that's it for now. i hope to give more information tomorrow before we leave for puerto amuelles, panama.

Wednesday, March 17, 2010

leaving Marina Papagayo March 17

Terri took this picture of us leaving Bahia del Sol

on our tour in Antigua, Jorge our tour guide, s/v Volo Max and Sandy, m/v Traveller Brian and Terri, s/v Chesapeake Jim and Linda

We're getting ready to leave here (Marina Papagayo) which means no internet for a bit. You can check back with us in a week or two to see where we are.

papagayos and so much more

drinks down the beach at "The Club" (Terri was taking the picture)

the wedding in front of our boat

the woman with the pig and other animals - one of her parrots (note the apron)

her husband had to lift this guy up onto his feet, he's 2 days old
mama is in the background a bit worried about me

Isla Meanguera with Traveller in the background

net fishing on the beach with Chesapeake and Traveller in the background

one of the wooden dugout canoes

fisherman's camp on the beach - drying his nets

chart plotter tracking us at anchor in El Astillero

flock of pelicans flying by in El Astillero

Salvadorian Navy coming to visit at Isla Meanguera

during the papagayos knot meter not at 42.6 yet, but still too much wind

everything was coated in salt, including our bodies

yes indeed we took a bath during the papagayos

we were flying at 9kn

Wifi at last. We arrived yesterday morning first thing (are we anxious or what?) so we could get as much wifi, water, showers, pool, laundry, and electricity as we could. 15 days away from these luxuries in a hot and humid environment isn't much fun. now we and the boat are clean and ready to continue south through Costa Rica on into Panama.

So where are we? We're currently at Marina Papagayo (very expensive new marina with US prices - ouch!) in the Guanacaste Region of Costa Rica, Bahia Culebra, the Gulf of Papagayo. Culebra, by the way, means snake and the locals are trying to change the name to Papagayo to increase more interest in the area. Here's the quick version of where we've been since leaving Bahia del Sol, El Salvador:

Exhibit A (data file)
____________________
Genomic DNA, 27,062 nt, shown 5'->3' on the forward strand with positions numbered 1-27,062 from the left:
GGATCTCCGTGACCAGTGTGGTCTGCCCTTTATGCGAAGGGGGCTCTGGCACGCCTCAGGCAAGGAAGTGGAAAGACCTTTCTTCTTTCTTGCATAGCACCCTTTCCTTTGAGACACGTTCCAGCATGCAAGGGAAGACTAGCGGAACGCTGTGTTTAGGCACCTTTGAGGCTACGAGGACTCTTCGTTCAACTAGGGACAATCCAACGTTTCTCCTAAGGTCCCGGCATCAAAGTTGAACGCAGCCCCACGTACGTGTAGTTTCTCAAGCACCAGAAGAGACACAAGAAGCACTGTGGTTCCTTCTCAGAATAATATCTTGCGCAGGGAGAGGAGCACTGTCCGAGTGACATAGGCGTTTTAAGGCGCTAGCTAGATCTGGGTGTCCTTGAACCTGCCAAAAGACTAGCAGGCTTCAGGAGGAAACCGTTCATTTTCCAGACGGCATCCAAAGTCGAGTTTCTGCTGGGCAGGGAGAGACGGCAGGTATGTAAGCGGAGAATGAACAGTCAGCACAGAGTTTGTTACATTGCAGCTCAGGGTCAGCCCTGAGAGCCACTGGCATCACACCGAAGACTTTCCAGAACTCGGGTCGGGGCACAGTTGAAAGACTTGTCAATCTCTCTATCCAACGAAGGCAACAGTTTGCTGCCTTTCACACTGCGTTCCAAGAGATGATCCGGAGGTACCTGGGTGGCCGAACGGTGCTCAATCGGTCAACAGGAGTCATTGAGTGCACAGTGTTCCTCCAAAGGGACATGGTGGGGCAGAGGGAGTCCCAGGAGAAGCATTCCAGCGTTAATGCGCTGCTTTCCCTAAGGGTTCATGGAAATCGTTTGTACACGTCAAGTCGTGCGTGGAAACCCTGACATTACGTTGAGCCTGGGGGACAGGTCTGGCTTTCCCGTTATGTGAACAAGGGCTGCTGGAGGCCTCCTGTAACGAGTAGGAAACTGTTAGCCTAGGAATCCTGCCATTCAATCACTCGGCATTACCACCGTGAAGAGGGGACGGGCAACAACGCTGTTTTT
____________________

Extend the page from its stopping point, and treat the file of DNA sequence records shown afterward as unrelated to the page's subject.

March 3 left on the high tide at 5pm and had an easy crossing over the bar. we left with our friends Brian and Terri on their diesel duck Traveller (yes that's a power boat).
March 4 arrived at Isla Meanguera 9am. Salvadoran Navy stopped by to check us out - very friendly. Brian took us ashore in his dinghy (ours is packed up on deck)where we chatted with some locals and while I was photographing a pig his owners invited me to come take pictures of their other animals.
March 5 sails up at 7am, by 10:30am we'd done 25 miles - great sailing in 25kn winds and we flew, 8-9 kn. By noon motoring. night sailing we were dodging mysterious lights and the winds were in the 30s. 2 reefs in the main and rolled up the jib. We were in the middle of papagayos and no place to go.
March 6 dawn and we were both exhausted from a stressful night. Still doing 8-9kn, winds in the high 30s and waves 4-5 ft. we found a place to anchor at Masachapa to try and relax and rest. It was a good spot and in hindsight we wish we'd stayed.
March 7 we went back out thinking the winds had abated. but nooooo. Winds started building and topping 42.6, white water everywhere. Boat was continually awash with high waves. We were in Nicaragua and we took the first good anchorage we could find which was El Astillero (no name). We decided to stay put until the forecast improved. The Nicaraguan Navy stopped by for a visit while we were making breakfast. He came down below and drank some weak barely warm coffee, took a few documents and left. He was very nice and polite. We spent the next 3 days listening to the wind howl outside (in the 30s) and hoping the anchor would hold. Needless to say we got very little sleep but we did get a lot of boat projects done.